Disclaimer: This article contains several instances of the word “vomit”, but at least there are no pictures of it.
One idea about our canine friends that seems to have perpetuated throughout the years is that dogs are presumed to vomit frequently and that it is normal. This is partially true but also highly misleading.
Vomiting is as natural a process as any and is a built-in defence against the ingestion of harmful materials by expelling that which is harmful. In this way, dog vomit is normal.
It isn’t normal, however, for it to be a common occurrence. If our pet’s vomiting mechanisms are set into motion, this means that their body has been thrown into defence-mode by a threat and is trying to protect itself. For this reason, as pet owners, it is vital to assess why they have vomited and whether our pet is still in danger.
When to take note but not to worry
As mentioned previously, disgorging is a perfectly natural response that can and surely will happen in your dog’s lifetime. For the majority of dogs one might anticipate an occurrence of a few times within a year.
Grass-eating is often associated with occasional vomiting. It is absolutely true that many dogs love to pick through the grass and other delicacies in the backyard and this can cause them to vomit. It is, however, important to consider why this is causing them to be sick. Many plants can cause stomach-upset when consumed, perhaps a chemical residue remains on the grass and foliage, or perhaps the dog is foraging in an attempt to settle an already volatile stomach. If you are concerned about botanical or chemical poisoning, call the Pet Poison Hotline at 1-800-213-6680 and for more reading have a look at their Spring Toxins entry here to avoid the need for emergency medical intervention If poison is not the worry, take note of the frequency of your dog’s vomiting and make an appointment to visit your veterinarian to discuss it.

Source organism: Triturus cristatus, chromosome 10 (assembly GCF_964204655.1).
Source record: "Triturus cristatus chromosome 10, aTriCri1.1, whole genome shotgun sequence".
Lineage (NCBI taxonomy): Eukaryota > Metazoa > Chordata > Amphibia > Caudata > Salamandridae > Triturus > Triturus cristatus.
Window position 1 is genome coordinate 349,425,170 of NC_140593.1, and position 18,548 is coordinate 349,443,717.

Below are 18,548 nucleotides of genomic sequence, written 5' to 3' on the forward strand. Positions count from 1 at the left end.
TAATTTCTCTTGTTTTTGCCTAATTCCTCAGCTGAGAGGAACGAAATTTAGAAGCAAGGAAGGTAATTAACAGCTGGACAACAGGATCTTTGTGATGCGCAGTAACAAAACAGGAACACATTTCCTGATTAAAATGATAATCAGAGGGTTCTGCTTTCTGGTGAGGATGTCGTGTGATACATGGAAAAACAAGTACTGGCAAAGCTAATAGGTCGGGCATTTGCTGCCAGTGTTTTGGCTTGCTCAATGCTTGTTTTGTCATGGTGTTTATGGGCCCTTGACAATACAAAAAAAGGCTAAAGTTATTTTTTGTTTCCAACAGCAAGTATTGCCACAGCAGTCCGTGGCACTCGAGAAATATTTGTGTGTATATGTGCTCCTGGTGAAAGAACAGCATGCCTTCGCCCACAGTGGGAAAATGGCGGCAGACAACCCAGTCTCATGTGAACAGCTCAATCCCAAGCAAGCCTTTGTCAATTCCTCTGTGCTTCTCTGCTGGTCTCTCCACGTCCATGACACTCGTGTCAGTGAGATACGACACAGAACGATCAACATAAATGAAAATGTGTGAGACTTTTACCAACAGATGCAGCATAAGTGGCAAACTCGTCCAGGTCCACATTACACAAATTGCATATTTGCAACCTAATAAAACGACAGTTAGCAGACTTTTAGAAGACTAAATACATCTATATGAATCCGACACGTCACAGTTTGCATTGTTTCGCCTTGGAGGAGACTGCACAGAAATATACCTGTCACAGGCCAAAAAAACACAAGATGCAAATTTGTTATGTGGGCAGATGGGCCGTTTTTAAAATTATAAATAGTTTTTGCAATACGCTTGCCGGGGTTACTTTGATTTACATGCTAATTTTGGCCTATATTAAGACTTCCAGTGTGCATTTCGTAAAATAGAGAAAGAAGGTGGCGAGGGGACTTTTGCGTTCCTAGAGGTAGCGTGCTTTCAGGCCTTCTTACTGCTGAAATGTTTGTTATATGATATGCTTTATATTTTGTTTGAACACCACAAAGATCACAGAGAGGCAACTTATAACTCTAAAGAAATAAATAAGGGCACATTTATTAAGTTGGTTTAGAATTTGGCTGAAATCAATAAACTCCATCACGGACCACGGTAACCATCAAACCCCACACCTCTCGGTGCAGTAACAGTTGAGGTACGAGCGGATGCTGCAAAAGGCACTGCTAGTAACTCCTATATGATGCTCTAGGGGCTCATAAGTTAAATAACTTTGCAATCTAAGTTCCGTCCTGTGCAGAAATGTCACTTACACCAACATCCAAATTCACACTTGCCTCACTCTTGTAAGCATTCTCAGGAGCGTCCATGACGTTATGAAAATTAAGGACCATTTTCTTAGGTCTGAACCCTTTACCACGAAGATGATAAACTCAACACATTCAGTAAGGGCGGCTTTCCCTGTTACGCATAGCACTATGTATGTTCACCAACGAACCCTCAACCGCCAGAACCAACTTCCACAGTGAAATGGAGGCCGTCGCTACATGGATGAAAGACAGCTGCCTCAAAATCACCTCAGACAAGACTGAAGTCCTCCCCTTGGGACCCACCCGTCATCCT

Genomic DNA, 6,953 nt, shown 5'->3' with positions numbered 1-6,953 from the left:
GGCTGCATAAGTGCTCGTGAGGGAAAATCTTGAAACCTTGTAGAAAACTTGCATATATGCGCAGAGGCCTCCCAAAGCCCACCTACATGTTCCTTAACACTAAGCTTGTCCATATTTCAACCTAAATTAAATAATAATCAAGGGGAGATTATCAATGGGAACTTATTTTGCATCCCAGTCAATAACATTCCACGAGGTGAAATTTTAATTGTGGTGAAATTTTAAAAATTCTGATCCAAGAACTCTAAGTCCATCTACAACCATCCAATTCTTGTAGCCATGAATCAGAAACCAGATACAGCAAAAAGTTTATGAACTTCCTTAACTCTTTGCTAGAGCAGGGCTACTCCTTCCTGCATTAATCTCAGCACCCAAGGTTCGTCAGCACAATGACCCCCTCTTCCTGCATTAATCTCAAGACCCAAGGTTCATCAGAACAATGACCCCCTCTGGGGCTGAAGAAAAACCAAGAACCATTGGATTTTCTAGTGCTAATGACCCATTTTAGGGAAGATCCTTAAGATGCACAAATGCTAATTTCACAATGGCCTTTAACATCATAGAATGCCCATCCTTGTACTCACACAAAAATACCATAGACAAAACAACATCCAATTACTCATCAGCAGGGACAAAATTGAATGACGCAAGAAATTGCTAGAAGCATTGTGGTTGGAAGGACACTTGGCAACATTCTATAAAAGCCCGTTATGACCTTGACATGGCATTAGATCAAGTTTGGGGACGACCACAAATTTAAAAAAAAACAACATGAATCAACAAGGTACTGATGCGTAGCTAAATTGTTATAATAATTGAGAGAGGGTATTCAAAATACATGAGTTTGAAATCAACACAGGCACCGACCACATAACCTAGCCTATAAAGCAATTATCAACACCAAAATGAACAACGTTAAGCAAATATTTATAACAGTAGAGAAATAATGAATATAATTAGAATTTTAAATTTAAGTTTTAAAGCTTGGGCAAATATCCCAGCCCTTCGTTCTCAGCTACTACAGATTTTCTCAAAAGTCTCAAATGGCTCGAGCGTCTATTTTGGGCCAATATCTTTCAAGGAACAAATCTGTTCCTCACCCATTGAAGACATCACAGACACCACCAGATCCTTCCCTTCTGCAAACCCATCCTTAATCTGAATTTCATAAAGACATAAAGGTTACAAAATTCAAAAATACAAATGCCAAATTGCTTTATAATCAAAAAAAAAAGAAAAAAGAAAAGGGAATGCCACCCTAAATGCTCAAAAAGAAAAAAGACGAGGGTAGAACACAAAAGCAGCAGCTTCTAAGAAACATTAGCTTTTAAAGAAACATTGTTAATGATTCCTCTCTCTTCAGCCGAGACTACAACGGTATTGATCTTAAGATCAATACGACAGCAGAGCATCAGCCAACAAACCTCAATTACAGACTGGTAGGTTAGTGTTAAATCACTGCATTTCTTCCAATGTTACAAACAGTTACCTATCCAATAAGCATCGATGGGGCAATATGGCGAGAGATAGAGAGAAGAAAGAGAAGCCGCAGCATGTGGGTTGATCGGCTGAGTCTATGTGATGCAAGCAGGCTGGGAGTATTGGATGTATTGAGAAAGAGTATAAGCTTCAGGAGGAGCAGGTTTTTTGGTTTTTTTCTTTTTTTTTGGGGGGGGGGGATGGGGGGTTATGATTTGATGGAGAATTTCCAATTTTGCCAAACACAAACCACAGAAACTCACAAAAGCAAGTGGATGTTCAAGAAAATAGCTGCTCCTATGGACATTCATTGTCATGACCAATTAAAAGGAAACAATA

When vomiting requires immediate attention
There are also many very serious conditions that can cause your dog to vomit.
Illness is often a cause for expelling as our dogs can get viruses like our flus as well that often go by undetected. The virus may pass on its own or may require medical attention. Not all viruses are flu-like, however, and there are many afflictions that can put your pet in great danger. Watch out for:
Any of these items or other concerns in concert with your dog’s initial ejection are indicators that you need to seek emergency care.
Poisoning is a terrifying ordeal for you and your dog and one that requires immediate intervention. The list of things that dogs are willing to consume is immeasurable so it is important to ensure that your pet’s surroundings are safe. Your pet may begin vomiting on its own but often they do not when a poison is consumed. It is vital to act quickly and contact the Pet Poison Hotline at 1-800-213-6680 and call your local animal emergency hospital.
Vomiting is a symptom of a multitude of conditions so it is important to consider exactly why your pet has done so with each occurrence. You may learn something new about your dog’s habits and dietary needs, you might have a severe medical situation on your hands, or you might be witnessing an early indicator of some other internal abnormality.
Remember, If it happens more than a few times in a year, it’s time to talk to your vet.